Adderall is one of the most commonly prescribed Amphetamines. With effects similar to meth, it usually is meant to treat people with ADHD and in some cases narcolepsy. The drug improves attention spans, hyperactivity, and impulse control, and gives users increased focus, along with a rush of energy. Other desired effects include a sense of well-being and increased confidence.
Adderall has a very strong addictive potential due to its accessibility, seemingly positive effects, and the brains changing tolerance level when taken too often.
What to Know About Adderall
Adderall is a stimulant, a type of drug that speeds up messages traveling between the brain and the body. When taken, the drug works by increasing dopamine and norepinephrine levels in the Central Nervous System.
Even when taken responsibly and how it’s prescribed, Adderall can form a dependence on it in the brain. However, dependence is different than Adderall addiction.
The differences between dependence and addiction:
- A dependency on Adderall is caused by the natural physiological response to the drug. Addiction is typically a psychological/physical dependence because they are chasing the high.
- An individual dependent on Adderall often needs a physician’s assistance when getting off of the medication and dealing with the chemicals affecting the brain. On the other hand, an addicted person does not wish to discontinue use, and instead is obsessing over how to obtain more because they can’t cope with not using.
Dangers of Adderall Addiction
Due to high usage and accessibility, it’s easy for individuals to begin abusing Adderall. Since the drug provides seemingly positive effects, it may make sense why people choose to use it too often.
Like most drugs, too much use produces more negative effects than good, and when taken too often or at too high of dosages, the brain’s chemicals can move into dependency on the drug, as explained above. If continued, that dependency can move into an addiction.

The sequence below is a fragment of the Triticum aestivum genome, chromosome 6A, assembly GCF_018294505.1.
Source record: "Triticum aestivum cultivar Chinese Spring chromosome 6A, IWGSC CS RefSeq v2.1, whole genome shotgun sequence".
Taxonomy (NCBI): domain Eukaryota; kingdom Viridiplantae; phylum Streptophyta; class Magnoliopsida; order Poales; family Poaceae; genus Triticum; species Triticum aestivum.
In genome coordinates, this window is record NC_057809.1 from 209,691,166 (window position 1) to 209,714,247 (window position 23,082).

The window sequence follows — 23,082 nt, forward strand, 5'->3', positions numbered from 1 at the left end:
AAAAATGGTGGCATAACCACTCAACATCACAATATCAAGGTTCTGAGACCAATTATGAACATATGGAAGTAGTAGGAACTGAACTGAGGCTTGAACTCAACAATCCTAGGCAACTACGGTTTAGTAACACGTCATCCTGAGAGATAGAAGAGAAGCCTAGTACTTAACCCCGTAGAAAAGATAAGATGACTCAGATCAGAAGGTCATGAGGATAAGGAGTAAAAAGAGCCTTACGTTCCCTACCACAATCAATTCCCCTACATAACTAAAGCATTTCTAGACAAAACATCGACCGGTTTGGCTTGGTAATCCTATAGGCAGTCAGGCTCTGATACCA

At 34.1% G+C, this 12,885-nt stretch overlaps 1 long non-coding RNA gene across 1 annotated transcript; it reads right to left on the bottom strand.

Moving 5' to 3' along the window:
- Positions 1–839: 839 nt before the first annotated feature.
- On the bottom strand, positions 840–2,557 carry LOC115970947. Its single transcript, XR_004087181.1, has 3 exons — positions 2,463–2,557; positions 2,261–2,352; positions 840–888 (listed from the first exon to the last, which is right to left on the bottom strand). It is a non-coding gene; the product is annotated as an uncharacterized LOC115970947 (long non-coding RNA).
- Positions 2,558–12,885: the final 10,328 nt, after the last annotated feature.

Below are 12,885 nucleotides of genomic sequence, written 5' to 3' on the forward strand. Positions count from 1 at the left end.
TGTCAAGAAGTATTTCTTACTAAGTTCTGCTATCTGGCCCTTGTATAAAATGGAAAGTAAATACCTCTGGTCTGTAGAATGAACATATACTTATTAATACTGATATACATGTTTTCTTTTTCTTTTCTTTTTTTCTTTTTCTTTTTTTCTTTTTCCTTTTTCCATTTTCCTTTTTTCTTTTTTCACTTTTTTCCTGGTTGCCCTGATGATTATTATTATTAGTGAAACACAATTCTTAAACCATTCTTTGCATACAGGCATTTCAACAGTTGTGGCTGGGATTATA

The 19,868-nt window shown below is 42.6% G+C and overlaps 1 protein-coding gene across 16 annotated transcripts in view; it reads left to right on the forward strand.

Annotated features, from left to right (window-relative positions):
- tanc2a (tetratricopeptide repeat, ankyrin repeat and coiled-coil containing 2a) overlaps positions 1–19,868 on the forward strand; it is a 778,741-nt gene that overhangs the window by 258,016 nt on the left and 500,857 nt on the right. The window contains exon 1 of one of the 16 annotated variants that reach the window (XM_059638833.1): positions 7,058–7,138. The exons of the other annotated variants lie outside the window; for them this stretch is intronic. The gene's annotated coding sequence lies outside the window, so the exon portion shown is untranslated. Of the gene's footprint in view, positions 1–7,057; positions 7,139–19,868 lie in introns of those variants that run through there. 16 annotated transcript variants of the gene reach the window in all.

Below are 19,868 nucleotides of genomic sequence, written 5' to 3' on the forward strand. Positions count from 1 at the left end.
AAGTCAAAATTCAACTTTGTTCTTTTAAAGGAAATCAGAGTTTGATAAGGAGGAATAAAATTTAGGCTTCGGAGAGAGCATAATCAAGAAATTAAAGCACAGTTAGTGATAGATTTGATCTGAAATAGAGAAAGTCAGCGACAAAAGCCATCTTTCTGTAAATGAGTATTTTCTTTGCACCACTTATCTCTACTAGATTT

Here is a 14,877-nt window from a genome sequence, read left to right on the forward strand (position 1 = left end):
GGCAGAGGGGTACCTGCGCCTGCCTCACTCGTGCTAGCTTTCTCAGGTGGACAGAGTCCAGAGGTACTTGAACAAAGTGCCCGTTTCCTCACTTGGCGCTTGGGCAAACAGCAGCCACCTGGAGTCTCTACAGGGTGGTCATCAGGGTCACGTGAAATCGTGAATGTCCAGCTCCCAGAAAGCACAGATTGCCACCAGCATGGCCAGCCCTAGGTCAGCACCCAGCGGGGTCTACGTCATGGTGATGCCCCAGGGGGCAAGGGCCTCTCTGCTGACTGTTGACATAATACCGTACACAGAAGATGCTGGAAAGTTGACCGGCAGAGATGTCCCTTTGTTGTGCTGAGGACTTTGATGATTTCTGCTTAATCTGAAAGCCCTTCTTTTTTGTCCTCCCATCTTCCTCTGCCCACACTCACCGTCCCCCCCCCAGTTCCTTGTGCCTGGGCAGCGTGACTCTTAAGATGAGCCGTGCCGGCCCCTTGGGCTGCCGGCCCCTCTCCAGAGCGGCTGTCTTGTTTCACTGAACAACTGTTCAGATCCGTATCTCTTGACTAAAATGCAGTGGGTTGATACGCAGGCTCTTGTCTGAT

Signs of an Adderall addiction can include:
- Suffering withdrawal symptoms such as depression, fatigue, nausea when not using
- Needing to take more amounts to feel the effects of the drug
- Not having the ability to cut down on use
- Being unable to finish school/work without Adderall
- Continuing use of the drug even after knowing or experiencing its harmful effects
- Choosing Adderall over other activities you once enjoyed
- Feeling inattentive without the drug
Students and professionals, specifically high school and college students, use Adderall frequently. Its ability to help them stay focused, stay awake longer, and be attentive in a stressful situation is one of its main selling points. Naturally, the student or professional begins to rely heavily on Adderall to be successful, and instead of weaning off of the drug, they require more and more.
Athletes are also common Adderall abusers. Since side effects of the drug include fighting fatigue and giving focus, you can imagine how this would be attractive to an athlete in both practice and professional games. Sadly, individuals with eating disorders also abuse Adderall, due to its ability to suppress appetites.
Although not an all-inclusive list, the types of people above are more susceptible to Adderall addiction and should be made aware of its dangers.
Adderall Overdose Warnings
Misusing Adderall has risky side effects. These can include:
- Abdominal pain
- Erratic heartbeat